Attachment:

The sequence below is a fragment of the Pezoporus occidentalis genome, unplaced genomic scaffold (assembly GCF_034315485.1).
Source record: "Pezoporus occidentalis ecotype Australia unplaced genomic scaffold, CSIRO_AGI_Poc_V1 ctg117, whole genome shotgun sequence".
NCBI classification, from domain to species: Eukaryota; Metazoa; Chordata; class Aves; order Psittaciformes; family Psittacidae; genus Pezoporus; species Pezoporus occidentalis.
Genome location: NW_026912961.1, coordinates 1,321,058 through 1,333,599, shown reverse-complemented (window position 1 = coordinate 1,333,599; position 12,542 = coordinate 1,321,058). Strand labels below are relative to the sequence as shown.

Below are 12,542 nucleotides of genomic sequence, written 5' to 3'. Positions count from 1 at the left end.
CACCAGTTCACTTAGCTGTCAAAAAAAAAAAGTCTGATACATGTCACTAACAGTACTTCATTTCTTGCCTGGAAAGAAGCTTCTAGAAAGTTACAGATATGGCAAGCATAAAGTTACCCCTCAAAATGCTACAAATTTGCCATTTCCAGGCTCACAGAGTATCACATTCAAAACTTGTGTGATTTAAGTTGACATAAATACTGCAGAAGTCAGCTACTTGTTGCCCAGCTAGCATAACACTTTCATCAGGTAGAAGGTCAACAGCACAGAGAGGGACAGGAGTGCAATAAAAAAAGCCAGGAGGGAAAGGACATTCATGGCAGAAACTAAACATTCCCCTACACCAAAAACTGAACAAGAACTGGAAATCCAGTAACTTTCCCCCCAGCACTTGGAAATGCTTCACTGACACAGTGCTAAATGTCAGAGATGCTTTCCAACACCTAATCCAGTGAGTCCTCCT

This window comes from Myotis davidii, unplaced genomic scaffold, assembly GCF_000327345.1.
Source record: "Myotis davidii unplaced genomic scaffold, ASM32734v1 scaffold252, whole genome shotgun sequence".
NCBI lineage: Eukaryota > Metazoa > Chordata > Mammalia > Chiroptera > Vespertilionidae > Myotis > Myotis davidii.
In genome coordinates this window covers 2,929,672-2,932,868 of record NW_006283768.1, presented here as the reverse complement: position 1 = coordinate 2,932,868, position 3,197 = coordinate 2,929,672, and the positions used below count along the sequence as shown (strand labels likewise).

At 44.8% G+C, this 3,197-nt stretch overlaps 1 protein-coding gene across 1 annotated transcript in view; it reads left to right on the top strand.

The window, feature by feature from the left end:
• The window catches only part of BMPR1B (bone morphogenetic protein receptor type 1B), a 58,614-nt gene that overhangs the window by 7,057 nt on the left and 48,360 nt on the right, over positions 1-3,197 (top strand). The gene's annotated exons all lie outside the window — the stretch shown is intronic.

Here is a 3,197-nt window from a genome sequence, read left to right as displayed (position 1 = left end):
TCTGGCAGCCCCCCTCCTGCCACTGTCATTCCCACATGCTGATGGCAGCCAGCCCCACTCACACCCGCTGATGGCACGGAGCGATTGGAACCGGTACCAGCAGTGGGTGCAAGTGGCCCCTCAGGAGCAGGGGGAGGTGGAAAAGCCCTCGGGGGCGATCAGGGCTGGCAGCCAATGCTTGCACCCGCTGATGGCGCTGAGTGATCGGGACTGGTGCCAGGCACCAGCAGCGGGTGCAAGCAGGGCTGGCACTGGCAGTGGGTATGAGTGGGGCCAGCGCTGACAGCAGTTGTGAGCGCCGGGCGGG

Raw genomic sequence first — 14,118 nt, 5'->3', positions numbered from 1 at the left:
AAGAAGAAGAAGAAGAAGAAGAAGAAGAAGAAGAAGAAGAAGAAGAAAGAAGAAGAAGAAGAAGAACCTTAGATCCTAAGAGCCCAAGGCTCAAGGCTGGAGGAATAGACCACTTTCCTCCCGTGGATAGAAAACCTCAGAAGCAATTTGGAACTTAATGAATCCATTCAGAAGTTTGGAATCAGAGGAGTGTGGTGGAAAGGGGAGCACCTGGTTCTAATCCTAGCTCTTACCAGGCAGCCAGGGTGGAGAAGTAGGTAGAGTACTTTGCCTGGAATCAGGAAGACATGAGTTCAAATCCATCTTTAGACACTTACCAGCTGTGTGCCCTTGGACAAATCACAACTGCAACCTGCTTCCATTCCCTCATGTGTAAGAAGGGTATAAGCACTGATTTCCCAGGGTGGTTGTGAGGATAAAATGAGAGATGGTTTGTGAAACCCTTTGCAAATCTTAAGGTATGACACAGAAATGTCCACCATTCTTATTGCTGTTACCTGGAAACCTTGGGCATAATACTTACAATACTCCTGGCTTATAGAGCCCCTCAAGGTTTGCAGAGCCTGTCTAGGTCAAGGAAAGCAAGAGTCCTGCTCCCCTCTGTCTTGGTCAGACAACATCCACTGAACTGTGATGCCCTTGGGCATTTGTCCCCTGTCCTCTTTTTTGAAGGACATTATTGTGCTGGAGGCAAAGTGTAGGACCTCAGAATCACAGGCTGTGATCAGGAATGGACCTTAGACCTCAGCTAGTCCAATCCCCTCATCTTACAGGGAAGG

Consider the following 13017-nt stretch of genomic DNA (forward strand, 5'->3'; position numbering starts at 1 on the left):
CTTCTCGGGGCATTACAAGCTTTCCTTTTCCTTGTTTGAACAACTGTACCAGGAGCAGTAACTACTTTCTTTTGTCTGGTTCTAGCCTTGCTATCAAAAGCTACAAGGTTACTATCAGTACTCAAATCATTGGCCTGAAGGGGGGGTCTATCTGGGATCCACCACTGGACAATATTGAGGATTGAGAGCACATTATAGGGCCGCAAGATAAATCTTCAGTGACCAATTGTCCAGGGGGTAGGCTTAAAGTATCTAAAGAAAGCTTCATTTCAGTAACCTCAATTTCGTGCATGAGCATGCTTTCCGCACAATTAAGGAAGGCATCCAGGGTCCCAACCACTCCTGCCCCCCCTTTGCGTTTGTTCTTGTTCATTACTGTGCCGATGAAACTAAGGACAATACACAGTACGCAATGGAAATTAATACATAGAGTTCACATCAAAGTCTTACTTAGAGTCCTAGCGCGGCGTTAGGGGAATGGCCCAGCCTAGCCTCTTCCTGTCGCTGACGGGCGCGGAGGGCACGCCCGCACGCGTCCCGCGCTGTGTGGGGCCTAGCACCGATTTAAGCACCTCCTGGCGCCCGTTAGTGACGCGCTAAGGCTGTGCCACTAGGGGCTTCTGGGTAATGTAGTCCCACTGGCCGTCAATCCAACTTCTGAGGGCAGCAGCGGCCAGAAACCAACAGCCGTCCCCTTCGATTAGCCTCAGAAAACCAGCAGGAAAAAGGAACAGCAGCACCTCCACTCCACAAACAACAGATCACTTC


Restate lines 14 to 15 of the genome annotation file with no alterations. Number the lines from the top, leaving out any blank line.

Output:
Here is a 3,197-nt window from a genome sequence, read left to right as displayed (position 1 = left end):
TCTGGCAGCCCCCCTCCTGCCACTGTCATTCCCACATGCTGATGGCAGCCAGCCCCACTCACACCCGCTGATGGCACGGAGCGATTGGAACCGGTACCAGCAGTGGGTGCAAGTGGCCCCTCAGGAGCAGGGGGAGGTGGAAAAGCCCTCGGGGGCGATCAGGGCTGGCAGCCAATGCTTGCACCCGCTGATGGCGCTGAGTGATCGGGACTGGTGCCAGGCACCAGCAGCGGGTGCAAGCAGGGCTGGCACTGGCAGTGGGTATGAGTGGGGCCAGCGCTGACAGCAGTTGTGAGCGCCGGGCGGG